Hassan NA, Gunaid AA, Murray-Lyon IM. Khat (Catha edulis
): Health aspects of khat chewing. East Mediterr Health J 2007;13:706-18.
Belew M, Kebede D, Kassaye M, Enquoselassie F. The magnitude of khat use and its association with health, nutrition and socio-economic status. Ethiop Med J 2000;38:11-26.
Dunkel Schetter C, Tanner L. Anxiety, depression and stress in pregnancy: Implications for mothers, children, research, and practice. Curr Opin Psychiatry 2012;25:141-8.
Patel NB. Mechanism of action of cathinone: The active ingredient of khat (Catha edulis
). East Afr Med J 2000;77:329-32.
Kimani ST, Patel NB, Kioy PG. Memory deficits associated with khat (Catha edulis
) use in rodents. Metab Brain Dis 2016;31:45-52.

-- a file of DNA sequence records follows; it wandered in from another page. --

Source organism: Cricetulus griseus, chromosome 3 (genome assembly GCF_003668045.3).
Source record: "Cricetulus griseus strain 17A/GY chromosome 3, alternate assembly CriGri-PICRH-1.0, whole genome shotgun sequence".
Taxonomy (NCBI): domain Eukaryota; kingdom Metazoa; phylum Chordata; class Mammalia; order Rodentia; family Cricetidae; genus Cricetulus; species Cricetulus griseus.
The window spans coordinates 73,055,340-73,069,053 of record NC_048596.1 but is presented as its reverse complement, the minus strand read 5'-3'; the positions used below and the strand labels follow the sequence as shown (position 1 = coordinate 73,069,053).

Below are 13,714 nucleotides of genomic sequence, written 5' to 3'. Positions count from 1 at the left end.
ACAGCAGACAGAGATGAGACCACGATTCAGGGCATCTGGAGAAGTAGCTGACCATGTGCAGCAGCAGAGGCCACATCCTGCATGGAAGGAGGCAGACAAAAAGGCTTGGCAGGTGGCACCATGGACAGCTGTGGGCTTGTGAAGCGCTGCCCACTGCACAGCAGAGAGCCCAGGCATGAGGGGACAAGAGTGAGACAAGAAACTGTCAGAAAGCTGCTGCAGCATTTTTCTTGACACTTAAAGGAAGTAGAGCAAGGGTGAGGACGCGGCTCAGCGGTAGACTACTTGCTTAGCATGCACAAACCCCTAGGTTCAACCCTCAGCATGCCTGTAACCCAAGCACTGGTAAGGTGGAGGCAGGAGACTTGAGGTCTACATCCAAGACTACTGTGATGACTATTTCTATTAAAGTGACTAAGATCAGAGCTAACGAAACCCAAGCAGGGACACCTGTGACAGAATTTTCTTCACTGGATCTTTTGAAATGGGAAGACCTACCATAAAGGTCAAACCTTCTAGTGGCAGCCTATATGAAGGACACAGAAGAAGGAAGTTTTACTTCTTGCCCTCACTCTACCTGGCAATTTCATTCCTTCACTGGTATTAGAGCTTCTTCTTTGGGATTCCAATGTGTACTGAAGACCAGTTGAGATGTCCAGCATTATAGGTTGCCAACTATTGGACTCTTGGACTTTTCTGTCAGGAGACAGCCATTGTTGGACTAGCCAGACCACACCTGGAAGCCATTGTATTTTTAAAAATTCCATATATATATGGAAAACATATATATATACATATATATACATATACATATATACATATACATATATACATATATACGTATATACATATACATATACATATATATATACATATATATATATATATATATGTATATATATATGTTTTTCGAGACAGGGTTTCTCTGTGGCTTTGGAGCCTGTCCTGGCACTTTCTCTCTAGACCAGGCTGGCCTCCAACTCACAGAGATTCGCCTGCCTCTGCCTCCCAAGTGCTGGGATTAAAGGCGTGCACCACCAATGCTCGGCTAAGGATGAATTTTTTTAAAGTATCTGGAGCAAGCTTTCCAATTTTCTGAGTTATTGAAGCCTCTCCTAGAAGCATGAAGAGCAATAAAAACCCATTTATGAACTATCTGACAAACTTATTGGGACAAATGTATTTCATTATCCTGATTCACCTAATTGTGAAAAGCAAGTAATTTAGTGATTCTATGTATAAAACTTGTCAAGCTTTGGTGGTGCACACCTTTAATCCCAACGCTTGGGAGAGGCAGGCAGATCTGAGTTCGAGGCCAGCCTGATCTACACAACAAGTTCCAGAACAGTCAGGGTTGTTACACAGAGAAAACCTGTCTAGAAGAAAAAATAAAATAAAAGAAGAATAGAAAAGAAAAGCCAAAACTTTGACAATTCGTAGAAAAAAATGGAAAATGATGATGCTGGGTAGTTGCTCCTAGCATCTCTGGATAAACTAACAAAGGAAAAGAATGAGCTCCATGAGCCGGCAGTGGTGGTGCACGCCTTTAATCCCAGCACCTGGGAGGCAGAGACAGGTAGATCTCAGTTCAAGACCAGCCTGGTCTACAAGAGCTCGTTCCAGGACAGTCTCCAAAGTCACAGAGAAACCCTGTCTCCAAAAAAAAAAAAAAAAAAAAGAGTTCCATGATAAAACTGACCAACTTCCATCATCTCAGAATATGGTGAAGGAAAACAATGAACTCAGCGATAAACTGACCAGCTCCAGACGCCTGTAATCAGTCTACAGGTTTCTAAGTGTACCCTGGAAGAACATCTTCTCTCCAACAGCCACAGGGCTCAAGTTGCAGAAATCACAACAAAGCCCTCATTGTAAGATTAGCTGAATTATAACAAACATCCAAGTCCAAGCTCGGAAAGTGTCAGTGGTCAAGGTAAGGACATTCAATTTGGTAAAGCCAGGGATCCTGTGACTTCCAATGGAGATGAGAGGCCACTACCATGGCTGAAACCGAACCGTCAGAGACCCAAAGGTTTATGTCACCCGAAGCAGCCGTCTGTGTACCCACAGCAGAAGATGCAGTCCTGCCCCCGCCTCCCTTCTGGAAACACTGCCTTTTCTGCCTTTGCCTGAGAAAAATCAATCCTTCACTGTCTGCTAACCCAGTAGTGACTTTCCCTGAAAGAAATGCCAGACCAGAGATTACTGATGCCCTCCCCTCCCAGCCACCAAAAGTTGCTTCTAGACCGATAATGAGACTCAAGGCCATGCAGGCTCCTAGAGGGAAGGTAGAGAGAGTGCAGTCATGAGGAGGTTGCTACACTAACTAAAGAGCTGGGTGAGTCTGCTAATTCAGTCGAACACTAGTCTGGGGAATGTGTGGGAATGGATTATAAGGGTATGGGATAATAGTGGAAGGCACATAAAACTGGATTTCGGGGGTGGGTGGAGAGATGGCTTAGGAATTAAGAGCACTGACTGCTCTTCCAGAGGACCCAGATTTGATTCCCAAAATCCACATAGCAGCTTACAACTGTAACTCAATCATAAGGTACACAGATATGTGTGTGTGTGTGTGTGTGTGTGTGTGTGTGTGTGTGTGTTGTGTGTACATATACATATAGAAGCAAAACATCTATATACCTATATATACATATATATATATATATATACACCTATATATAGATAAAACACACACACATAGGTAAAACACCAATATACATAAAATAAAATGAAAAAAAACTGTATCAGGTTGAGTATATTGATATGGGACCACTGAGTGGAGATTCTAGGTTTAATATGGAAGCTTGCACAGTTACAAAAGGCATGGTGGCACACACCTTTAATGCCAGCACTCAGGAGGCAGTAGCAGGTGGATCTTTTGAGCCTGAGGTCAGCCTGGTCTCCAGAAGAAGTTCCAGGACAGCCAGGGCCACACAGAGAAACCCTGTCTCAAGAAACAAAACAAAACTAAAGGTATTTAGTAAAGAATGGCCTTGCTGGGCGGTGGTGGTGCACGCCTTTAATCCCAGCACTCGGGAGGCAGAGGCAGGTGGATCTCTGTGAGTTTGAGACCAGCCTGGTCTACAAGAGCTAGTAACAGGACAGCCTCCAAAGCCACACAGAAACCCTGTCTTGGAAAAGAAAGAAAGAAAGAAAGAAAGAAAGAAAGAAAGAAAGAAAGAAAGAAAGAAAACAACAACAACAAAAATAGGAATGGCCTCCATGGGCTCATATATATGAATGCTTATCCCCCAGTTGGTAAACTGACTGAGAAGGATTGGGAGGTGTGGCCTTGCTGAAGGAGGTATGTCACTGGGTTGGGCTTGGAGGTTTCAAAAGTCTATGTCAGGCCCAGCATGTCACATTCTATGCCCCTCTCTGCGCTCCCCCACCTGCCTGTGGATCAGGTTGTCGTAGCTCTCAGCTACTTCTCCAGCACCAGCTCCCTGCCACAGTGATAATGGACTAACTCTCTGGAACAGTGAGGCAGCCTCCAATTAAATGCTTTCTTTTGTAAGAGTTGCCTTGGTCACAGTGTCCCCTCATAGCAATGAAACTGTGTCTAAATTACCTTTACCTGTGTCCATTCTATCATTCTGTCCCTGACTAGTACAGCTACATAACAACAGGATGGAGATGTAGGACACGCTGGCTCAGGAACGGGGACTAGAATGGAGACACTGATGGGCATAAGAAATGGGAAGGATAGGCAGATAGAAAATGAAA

Hoffman R, Al'Absi M. Khat use and neurobehavioral functions: Suggestions for future studies. J Ethnopharmacol 2010;132:554-63.
Colzato LS, Ruiz MJ, van den Wildenberg WP, Hommel B. Khat use is associated with impaired working memory and cognitive flexibility. PLoS One 2011;6:e20602.
Colzato LS, Ruiz MJ, van den Wildenberg WP, Bajo MT, Hommel B. Long-term effects of chronic khat use: Impaired inhibitory control. Front Psychol 2011;1:219.
Khattab NY, Amer G. Undetected neuropsychophysiological sequelae of khat chewing in standard aviation medical examination. Aviat Space Environ Med 1995;66:739-44.
Kimani ST, Nyongesa AW. Effects of single daily khat (Catha edulis
) extract on spatial learning and memory in CBA mice. Behav Brain Res 2008;195:192-7.
Henry JF, Sherwin BB. Hormones and cognitive functioning during late pregnancy and postpartum: A longitudinal study. Behav Neurosci 2012;126:73-85.
Henry JD, Rendell PG. A review of the impact of pregnancy on memory function. J Clin Exp Neuropsychol 2007;29:793-803.
[Table 1], [Table 2], [Table 3], [Table 4], [Table 5], [Table 6]